Indoors, in daytime with blinds closed, you’ll be lucky to get past 4 or 5.
A 75w bulb at 60cm/24” distance will produce about the same. A 55w compact fluorescent bulb (6,700K) at 60cm gives around 20.
We can suppose that, at the depth the plants live, 120-300 is a high reading, 80-120 is moderate, and 40-80 is low light.
Many reefkeepers like to map out the PAR hotspots and shady areas in their aquaria. This way they know optimal sites for their corals, many of which have a hugely varied PAR requirement.
Michael Barrett TMCâ€™s lighting consultant, steps into the firing line to answer some of your most frequently asked questions about this lighting range.
You claim your tiles are as bright as a metal halide at a fraction of the running costs and heat, but I feel that an Arcadia series 3 will light a much larger area. How many tiles do you really need to have equivalent PAR over a large space as opposed to a halide?
I used to light a 0.9m/3’ tank with one 150 metal halide. Now I'm using two AquaBeam 1000HD tiles and still don't have the light spread of the halide.
The directionality of light from LEDs is a great benefit but can be a perceived disadvantage. We do not like comparing LEDs to other lighting sources as they are completely different, but the market dictates that we have to do so to describe what the light is like.
Tests have proved that the Lux and PAR readings under an AquaBeam 1000 are comparable to a 150W metal halide lamp. However, a metal halide lamp has a wider spread of light due to the completely different nature of this technology.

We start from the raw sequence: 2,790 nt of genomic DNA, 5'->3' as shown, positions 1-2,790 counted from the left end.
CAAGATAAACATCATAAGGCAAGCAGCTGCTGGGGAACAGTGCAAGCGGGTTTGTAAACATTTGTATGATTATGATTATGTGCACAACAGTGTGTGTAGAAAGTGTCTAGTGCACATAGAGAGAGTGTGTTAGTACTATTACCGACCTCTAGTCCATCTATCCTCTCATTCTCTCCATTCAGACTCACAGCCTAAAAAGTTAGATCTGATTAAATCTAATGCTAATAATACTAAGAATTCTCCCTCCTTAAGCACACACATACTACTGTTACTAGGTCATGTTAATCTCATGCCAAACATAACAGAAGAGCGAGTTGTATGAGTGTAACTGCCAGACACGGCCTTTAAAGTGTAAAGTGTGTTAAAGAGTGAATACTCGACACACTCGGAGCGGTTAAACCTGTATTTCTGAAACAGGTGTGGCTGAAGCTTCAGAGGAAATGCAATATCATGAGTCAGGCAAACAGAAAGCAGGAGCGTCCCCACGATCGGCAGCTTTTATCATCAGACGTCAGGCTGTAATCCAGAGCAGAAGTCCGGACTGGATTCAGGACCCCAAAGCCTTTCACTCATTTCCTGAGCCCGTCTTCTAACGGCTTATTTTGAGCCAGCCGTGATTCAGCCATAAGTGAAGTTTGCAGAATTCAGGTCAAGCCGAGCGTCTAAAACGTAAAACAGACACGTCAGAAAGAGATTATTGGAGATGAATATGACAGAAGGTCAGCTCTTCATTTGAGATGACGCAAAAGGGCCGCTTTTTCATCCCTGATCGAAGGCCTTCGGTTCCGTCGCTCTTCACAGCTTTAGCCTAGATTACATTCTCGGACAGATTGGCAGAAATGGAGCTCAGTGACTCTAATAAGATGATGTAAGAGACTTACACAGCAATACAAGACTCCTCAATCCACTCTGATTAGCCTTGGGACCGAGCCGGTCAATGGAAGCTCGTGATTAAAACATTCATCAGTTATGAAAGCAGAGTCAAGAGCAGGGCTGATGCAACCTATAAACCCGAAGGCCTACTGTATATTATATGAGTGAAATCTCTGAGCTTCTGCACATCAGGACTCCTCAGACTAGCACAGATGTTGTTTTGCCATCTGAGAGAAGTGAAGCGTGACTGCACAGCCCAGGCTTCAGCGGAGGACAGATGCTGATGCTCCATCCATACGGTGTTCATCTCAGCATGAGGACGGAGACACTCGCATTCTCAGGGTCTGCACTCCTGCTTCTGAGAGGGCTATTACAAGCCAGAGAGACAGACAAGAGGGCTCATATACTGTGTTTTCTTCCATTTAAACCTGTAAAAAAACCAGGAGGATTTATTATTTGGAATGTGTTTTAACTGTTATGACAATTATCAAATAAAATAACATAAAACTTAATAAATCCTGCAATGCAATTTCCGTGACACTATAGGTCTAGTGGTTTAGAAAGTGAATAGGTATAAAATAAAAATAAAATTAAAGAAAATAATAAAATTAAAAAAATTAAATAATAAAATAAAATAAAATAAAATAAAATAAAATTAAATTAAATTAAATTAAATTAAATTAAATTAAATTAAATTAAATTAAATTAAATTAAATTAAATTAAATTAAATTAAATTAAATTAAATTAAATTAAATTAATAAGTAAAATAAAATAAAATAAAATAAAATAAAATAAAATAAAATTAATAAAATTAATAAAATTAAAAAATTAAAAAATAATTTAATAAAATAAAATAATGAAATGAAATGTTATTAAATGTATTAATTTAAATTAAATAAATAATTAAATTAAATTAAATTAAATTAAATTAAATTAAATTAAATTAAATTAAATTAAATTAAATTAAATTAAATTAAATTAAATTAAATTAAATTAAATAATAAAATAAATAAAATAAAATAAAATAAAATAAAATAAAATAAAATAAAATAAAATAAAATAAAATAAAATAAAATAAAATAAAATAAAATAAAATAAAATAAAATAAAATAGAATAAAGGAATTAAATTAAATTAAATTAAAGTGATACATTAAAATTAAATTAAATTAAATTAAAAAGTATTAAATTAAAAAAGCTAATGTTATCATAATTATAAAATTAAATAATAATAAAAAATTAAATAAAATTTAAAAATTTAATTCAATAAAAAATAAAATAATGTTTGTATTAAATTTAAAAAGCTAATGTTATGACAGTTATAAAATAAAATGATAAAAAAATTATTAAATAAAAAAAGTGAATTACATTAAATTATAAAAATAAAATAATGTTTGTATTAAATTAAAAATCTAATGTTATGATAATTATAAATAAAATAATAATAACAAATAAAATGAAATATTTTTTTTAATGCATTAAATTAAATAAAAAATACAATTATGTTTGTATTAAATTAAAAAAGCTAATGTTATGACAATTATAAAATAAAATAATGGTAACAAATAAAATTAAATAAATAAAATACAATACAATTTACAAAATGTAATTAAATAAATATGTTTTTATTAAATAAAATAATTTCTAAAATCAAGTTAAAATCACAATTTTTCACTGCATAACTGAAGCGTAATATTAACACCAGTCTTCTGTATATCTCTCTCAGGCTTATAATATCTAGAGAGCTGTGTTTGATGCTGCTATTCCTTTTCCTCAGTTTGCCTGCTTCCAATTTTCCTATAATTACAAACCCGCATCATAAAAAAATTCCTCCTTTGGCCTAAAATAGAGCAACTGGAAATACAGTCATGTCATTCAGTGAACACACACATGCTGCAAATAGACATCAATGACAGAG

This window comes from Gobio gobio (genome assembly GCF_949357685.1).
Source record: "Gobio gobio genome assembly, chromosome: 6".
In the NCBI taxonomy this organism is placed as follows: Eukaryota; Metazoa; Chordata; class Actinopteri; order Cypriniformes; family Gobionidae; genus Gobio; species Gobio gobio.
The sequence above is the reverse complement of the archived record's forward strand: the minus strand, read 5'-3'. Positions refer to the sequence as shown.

Unfortunately the wide spread of metal halides leads to wasted light because inefficient reflectors have to be used to redirect the light downwards. There’s also a great deal of light pollution into the surrounding area.
We recommend that to light a 0.9m/3’ full reef, with soft and hard corals and clams, without having to worry about specimen placement would be at least three AquaBeam 1000 HD units.
By using these lights you can make big energy savings by only providing high PAR lighting over the more light-hungry specimens. By replacing a 150W metal halide with two AquaBeam 1000s you have more than halved your lighting energy cost, and still sustain and grow corals under those lights.
Based on what you have said, those tiles will pay for themselves within a couple of years if you also take lamp replacements into account.
When are you going to use royal blue LEDs? AquaRays don't have the colours of Reef Beam or Ecolamps.
At the beginning of AquaRay development we decided to use standard blue LEDs from Cree rather than its royal blues. This was after extensive testing on the invert systems in our own fish house.
Although royal blues produce a much deeper blue and, in theory, would be better for fluorescing corals we found that most species fluoresced far more vividly under the standard blues —mainly due to the fact that the output of standard blue LED is much higher than that of royal blues.
More recently we have worked with a leading UK coral reef research laboratory to compare the spectra of both types of blue LED to common corals’ chlorophyll action spectrum as well as their fluorescence spectra. The results confirmed our choice of the standard blue LED on both counts.
When are you going to make it possible to control the blue and white LEDs independently on the HD tiles? I want to control blue only. I know that you do a blue only AquaBeam but I just want it in the tiles.